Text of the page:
|Full Name||United Kingdom of Great Britain and Northern Ireland|
|Alliance||Allies - Major Member Nation|
|Entry into WW2||3 Sep 1939|
|Population in 1939||47,760,000|
|Military Deaths in WW2||382,600|
|Civilian Deaths in WW2||67,800|
Contributor: C. Peter Chen
The horrors of World War I remained in the minds of the British, thus in the 1930s, the leaders of the United Kingdom did all they could to avoid another war. In 1937, appeaser Neville Chamberlain was appointed Prime Minister, who worked along that philosophy. With the backing of many of his peers, as well as contemporaries in other European nations, Chamberlain gave in to Adolf Hitler's increasingly aggressive demands. Some of them even viewed Nazi Germany as a potential future ally to fight the expansionist communist philosophy. Appeasement was not unopposed, however. Some Members of Parliament, notably Winston Churchill, preached that Hitler must be dealt with before Germany threatened peace, but he was not able to sway public opinion enough to change the United Kingdom's diplomatic philosophy. After the fall of Poland and at the same time of the German invasion of France, Chamberlain realized his appeasement attempts truly had failed, and resigned from his post. Churchill was appointed his successor and led the United Kingdom for the remainder of the war.
With the support the Commonwealth allies such as Canada, Australia, India, and others, Churchill aimed to maintain presence in North Africa so that the United Kingdom could search out for an opportunity to strike Italy and the Balkans, the weak underbelly of Europe, into the heart of Axis. Meanwhile, the existence of Britain itself was threatened as the Battle of the Atlantic slowly cut away the imports Britain needed to survive. Franklin Roosevelt, the President of the United States, helped by means of the Lend-Lease program, but that could only go so far.
The war situation began to change after the United States entered the war after the Pearl Harbor attack. Although the loss of Malaya and Singapore was disheartening and Australia now became in danger of being attacked by Japan, the United States was now an ally in war. It took the United States some time to begin churning her industrial capability, but when she did, the tides of war began to change in favor of the United Kingdom. The American involvement in North Africa helped expelling German and Italian forces from the region, and from there the invasion of Sicily toppled Benito Mussolini's regime. As the Italian Campaign very slowly pushed the German forces back, the Americans persuaded the British to commence a cross-Channel invasion on France, which Churchill, advocate of going through Southern Europe, at first opposed but eventually had to give in. The campaign in France marked the beginning of the end of Germany.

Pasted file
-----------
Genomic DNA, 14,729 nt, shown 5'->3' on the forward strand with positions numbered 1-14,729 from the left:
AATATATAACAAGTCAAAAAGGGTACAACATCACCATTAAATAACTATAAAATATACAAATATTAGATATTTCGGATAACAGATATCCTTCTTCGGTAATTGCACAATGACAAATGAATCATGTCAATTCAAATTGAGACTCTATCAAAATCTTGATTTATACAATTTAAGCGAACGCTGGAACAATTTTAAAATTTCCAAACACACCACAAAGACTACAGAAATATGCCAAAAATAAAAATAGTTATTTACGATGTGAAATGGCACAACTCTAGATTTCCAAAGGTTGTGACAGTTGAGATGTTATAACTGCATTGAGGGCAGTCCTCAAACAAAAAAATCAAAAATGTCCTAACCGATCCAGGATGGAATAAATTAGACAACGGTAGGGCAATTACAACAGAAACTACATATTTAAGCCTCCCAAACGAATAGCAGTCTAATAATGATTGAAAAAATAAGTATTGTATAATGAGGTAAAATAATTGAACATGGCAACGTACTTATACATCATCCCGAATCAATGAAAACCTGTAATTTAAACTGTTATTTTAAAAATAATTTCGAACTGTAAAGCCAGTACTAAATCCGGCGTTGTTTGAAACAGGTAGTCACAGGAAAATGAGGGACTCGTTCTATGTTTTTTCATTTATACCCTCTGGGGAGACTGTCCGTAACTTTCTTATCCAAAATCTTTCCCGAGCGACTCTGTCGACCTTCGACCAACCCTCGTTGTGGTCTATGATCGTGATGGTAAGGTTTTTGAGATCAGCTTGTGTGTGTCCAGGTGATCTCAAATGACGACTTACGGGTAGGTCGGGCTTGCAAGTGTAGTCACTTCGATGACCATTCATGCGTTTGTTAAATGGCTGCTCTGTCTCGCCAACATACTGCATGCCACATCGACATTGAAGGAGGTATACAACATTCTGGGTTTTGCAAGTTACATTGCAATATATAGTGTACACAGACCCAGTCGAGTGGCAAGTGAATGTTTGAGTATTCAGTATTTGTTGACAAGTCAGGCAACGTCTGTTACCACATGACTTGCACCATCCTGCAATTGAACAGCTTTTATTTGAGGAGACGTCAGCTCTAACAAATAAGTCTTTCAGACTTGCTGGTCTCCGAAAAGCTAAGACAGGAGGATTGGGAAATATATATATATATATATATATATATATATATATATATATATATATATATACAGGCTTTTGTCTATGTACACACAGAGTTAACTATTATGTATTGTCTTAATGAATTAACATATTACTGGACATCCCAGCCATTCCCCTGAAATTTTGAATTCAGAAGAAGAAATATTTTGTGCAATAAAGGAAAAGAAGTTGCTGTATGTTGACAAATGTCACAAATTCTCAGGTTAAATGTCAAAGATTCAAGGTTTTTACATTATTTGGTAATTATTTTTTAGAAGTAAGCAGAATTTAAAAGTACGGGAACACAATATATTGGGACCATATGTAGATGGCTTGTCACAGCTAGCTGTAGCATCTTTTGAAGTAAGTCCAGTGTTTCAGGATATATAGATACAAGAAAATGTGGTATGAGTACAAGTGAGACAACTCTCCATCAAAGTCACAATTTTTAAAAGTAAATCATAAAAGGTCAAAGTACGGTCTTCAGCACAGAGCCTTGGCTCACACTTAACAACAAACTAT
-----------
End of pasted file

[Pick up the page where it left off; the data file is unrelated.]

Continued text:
In the east, after losing Malaya and Singapore, the United Kingdom also lost Burma to the Japanese. The Japanese Navy posed a threat, too, after its successful excursion into the Indian Ocean. But the Commonwealth of India supported by the United Kingdom held fast, preventing Japan from entering India.
When WW2 ended, the United Kingdom emerged victorious but she was financially damaged. She began losing influence over her overseas possessions one by one, while the United States seemed to have picked up the role of the world leader that the United Kingdom had once held.
Events Taken Place in United Kingdom
|Second London Naval Conference||21 Jan 1930 - 22 Apr 1930|
|Anglo-German Naval Agreement||18 Jun 1935|
|Third London Naval Conference||9 Dec 1935 - 25 Mar 1936|
|Polish-British Common Defense Pact||25 Aug 1939|
|Anti-Italian Riots||10 Jun 1940|
|British Attacks on the French Fleet||3 Jul 1940 - 25 Sep 1940|
|Battle of Britain||10 Jul 1940 - 31 Oct 1940|
|Arctic Convoys||21 Aug 1941 - 30 May 1945|
|Operation Mincemeat||30 Apr 1943|
Territories, Possessions, and Nations Under the Influence of United Kingdom
|Australia||Christmas Island||Malaya, Singapore, and Borneo|
|British Western Pacific Territories||Gilbert and Ellice Islands||New Zealand|
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Winston Churchill, 1935